Fernando Gomez’s opinion: The African American who paved the way

Although it is true that they are somewhat beyond the merits that the reader of the first installment will already know, it is also true that, with the exception of Roland Garros, he played finals in the most important events he was able to reach during his active period and that his record remains the best of an African-American tennis player .

He didn’t spend a single week at world number one, but we must remember that the creation of the ATP rankings was in August 1973. After Ashe’s best years as a professional. However, on 10 May 1976, he was placed second in the list and at the end of the previous season, the ATP itself awarded him the Player of the Year award, largely due to the impact of his victory at Wimbledon, placing third. And his last Grand Slam singles title. Until almost the end of the second decade of his life, Arthur did not decide on one of the two sports in which he excelled. If he was a Virginia state champion with tennis (we already said that he was born in Richmond in 1943), he was also part of the best team in his city with American football. If he still had any doubts, they were clarified when in 1963 he won a scholarship to study and play tennis at the University of California, UCLA. He made a very impressive contribution to college tennis, both individually and as a team, with a double that is still remembered. In his sophomore year he was an NCAA and National Collegiate Athletic Association champion and a member of the winning team.

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The next thing was to devote himself to high-level tennis and we have already said that he contributed to the creation of the ATP, right after the end of the separation between different circles of professional and amateur players, those who are mistakenly called amateurs, because they also received undeclared prize money. The Open Era began in 1968 and Ashe had just transitioned from college tennis to unified tennis for the better. This was a major turnaround for him, as he was crowned champion of the Forest Hills Championship (three years after Manolo Santana, who did so in 1965), the current US Open, which was still played on grass in this neighborhood of New York. He defeated Dutchman Tom Okker in a grueling final 14-12, 5-7, 6-3, 3-6, 6-3. He became the first African American to win the event and no one doubted that he was the best national player at the time.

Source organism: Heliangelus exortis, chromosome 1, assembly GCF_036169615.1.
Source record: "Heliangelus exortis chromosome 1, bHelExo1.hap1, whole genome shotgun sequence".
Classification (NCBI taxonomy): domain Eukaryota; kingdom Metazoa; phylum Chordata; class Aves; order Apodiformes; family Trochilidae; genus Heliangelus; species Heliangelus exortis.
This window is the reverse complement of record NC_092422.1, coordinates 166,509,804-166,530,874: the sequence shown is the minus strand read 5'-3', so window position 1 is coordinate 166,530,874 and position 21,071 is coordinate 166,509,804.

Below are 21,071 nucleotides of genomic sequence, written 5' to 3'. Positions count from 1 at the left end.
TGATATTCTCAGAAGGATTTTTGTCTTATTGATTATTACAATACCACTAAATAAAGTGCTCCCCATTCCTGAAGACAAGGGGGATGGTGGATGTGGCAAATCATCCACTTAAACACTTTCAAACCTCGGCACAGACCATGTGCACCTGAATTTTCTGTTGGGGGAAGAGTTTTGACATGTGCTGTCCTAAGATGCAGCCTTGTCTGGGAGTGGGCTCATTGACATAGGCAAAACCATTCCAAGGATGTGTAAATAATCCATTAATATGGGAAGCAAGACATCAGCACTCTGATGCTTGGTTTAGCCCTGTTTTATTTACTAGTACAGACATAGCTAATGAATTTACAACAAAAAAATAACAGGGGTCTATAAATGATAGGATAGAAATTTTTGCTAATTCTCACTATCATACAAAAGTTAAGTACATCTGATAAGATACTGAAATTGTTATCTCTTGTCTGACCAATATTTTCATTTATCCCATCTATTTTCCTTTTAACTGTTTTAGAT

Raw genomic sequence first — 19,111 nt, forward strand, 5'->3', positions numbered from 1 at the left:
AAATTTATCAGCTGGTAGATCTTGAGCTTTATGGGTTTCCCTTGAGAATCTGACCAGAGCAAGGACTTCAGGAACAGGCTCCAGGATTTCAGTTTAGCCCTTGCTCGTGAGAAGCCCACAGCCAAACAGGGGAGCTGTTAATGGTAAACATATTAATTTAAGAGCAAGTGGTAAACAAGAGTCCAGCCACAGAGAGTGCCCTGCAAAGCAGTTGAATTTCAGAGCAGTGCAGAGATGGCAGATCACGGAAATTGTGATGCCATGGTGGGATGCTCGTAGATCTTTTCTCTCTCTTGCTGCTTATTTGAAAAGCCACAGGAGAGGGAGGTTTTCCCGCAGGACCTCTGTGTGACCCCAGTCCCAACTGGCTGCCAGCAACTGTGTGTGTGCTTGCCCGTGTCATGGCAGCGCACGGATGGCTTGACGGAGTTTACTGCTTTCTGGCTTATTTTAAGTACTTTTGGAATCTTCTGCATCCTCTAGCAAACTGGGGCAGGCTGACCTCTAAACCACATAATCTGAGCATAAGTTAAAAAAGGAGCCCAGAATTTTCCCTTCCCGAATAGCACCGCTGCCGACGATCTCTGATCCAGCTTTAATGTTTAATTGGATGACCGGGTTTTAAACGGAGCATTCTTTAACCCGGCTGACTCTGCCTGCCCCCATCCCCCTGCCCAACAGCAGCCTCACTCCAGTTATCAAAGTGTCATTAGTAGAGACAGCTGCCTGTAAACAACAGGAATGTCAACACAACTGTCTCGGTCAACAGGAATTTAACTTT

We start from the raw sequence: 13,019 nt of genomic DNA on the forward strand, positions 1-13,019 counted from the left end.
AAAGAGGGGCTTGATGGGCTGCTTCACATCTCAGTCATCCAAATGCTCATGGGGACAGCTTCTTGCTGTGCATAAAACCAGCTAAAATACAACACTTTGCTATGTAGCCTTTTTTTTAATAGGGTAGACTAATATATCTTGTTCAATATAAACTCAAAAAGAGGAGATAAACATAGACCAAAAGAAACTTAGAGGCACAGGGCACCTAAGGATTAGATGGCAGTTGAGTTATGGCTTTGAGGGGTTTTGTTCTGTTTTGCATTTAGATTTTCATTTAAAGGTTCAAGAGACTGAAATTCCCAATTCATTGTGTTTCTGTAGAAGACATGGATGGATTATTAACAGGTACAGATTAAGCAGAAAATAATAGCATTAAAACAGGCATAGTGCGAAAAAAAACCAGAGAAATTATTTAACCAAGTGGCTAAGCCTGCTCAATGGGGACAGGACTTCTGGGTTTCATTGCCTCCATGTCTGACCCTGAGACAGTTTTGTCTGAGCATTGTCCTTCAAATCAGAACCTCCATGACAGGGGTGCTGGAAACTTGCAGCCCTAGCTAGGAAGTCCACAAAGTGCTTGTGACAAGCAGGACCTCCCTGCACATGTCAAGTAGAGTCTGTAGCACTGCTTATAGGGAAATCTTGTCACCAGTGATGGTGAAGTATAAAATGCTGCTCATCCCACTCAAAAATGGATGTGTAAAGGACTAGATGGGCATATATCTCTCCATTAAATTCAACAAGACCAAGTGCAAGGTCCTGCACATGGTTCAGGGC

In the aforementioned context, Ash contributed to his country’s victory in the Davis Cup as well in 1968. However, five years ago he became the first black player on the United States national team. In 1963, the Americans were champions and Ashe contributed a victory over Venezuela to conquer the American zone. But in 1968, it was necessary throughout the six qualifiers to achieve the final victory that the United States achieved as a visitor over Australia in Adelaide. He won 11 of the 12 singles matches he played. The next two years he was less well known, but he was also part of the group that won the Silver Salad Bowl. His last contribution as a player for Davis came in winning the tournament against the United Kingdom in 1978, after achieving the decisive point in the semi-final against Sweden. He was also a coach between 1980 and 1984, during which time he led the United States to championships in 1981 and 1982.

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Ashe won all three Grand Slam titles on grass. He was the first African American winner of the three. Next was the second edition of the professional era of the Australian Open, where he succeeded Australian Rod Laver on the winners list. He did so after defeating fellow Australian Dick Creeley in Sydney 6-4, 9-7, 6-2. He achieved his last major championship despite the difficulties and when he felt it was his last chance. In the 1975 Wimbledon final, he prevented compatriot Jimmy Connors from defending the previous year’s title by winning in four sets: 6-1, 6-1, 5-7 and 6-4. This was the seventh and final Grand Slam final in which he participated. He lost three times in Australia and in 1972 in his country to Romanian Ilie Nastase in five sets. When he retired in 1980, after heart surgery, he had won 33 singles titles in 65 finals appearances. One was when he lost the 1976 Masters in Houston to the man who ended up becoming a great friend and remains the main supporter of his tennis legacy, also American John McEnroe. Tennis magazine considered Ash one of the 30 best players of the Open Era and the US Postal Service issued a stamp bearing his image in 2005. A statue was erected in his hometown as a tribute to what he represented and also gives validity to the name. center.

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